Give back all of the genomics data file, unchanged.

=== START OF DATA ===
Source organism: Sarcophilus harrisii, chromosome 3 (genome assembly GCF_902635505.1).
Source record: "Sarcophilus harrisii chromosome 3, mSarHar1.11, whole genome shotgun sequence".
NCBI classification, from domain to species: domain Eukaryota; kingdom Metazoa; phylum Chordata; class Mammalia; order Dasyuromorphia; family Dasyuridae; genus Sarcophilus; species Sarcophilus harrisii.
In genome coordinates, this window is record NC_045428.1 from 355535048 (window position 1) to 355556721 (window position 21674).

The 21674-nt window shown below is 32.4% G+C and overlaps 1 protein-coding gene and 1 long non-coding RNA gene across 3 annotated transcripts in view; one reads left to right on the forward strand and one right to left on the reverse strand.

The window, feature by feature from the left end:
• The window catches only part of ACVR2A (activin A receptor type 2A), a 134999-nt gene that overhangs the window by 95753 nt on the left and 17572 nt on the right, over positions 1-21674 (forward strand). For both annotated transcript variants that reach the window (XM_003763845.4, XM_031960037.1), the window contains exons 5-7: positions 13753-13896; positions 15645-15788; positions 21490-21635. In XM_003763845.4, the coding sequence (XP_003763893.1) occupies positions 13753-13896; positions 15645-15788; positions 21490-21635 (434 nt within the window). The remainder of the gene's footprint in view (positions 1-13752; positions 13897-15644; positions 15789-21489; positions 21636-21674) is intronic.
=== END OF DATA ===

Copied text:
Source organism: Sarcophilus harrisii, chromosome 3 (genome assembly GCF_902635505.1).
Source record: "Sarcophilus harrisii chromosome 3, mSarHar1.11, whole genome shotgun sequence".
NCBI classification, from domain to species: domain Eukaryota; kingdom Metazoa; phylum Chordata; class Mammalia; order Dasyuromorphia; family Dasyuridae; genus Sarcophilus; species Sarcophilus harrisii.
In genome coordinates, this window is record NC_045428.1 from 355535048 (window position 1) to 355556721 (window position 21674).

The 21674-nt window shown below is 32.4% G+C and overlaps 1 protein-coding gene and 1 long non-coding RNA gene across 3 annotated transcripts in view; one reads left to right on the forward strand and one right to left on the reverse strand.

The window, feature by feature from the left end:
• The window catches only part of ACVR2A (activin A receptor type 2A), a 134999-nt gene that overhangs the window by 95753 nt on the left and 17572 nt on the right, over positions 1-21674 (forward strand). For both annotated transcript variants that reach the window (XM_003763845.4, XM_031960037.1), the window contains exons 5-7: positions 13753-13896; positions 15645-15788; positions 21490-21635. In XM_003763845.4, the coding sequence (XP_003763893.1) occupies positions 13753-13896; positions 15645-15788; positions 21490-21635 (434 nt within the window). The remainder of the gene's footprint in view (positions 1-13752; positions 13897-15644; positions 15789-21489; positions 21636-21674) is intronic.